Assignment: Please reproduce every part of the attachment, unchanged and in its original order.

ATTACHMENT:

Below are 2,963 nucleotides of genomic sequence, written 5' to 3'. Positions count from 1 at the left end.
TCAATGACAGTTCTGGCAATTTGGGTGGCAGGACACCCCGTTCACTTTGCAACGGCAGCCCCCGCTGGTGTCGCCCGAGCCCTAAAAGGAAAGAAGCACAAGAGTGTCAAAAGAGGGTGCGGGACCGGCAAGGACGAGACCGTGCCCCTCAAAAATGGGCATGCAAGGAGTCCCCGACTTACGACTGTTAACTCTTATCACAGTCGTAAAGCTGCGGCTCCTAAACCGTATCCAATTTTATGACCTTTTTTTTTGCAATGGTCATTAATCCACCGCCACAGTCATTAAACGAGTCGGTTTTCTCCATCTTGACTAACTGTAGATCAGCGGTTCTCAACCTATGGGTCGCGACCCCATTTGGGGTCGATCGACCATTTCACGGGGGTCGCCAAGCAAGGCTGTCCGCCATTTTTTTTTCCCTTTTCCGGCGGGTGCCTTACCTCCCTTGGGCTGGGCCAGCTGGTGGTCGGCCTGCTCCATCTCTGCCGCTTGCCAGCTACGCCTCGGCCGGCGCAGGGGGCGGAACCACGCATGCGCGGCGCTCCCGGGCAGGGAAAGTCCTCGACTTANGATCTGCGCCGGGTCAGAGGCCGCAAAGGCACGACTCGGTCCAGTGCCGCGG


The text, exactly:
Below are 2,963 nucleotides of genomic sequence, written 5' to 3'. Positions count from 1 at the left end.
TCAATGACAGTTCTGGCAATTTGGGTGGCAGGACACCCCGTTCACTTTGCAACGGCAGCCCCCGCTGGTGTCGCCCGAGCCCTAAAAGGAAAGAAGCACAAGAGTGTCAAAAGAGGGTGCGGGACCGGCAAGGACGAGACCGTGCCCCTCAAAAATGGGCATGCAAGGAGTCCCCGACTTACGACTGTTAACTCTTATCACAGTCGTAAAGCTGCGGCTCCTAAACCGTATCCAATTTTATGACCTTTTTTTTTGCAATGGTCATTAATCCACCGCCACAGTCATTAAACGAGTCGGTTTTCTCCATCTTGACTAACTGTAGATCAGCGGTTCTCAACCTATGGGTCGCGACCCCATTTGGGGTCGATCGACCATTTCACGGGGGTCGCCAAGCAAGGCTGTCCGCCATTTTTTTTTCCCTTTTCCGGCGGGTGCCTTACCTCCCTTGGGCTGGGCCAGCTGGTGGTCGGCCTGCTCCATCTCTGCCGCTTGCCAGCTACGCCTCGGCCGGCGCAGGGGGCGGAACCACGCATGCGCGGCGCTCCCGGGCAGGGAAAGTCCTCGACTTANGATCTGCGCCGGGTCAGAGGCCGCAAAGGCACGACTCGGTCCAGTGCCGCGG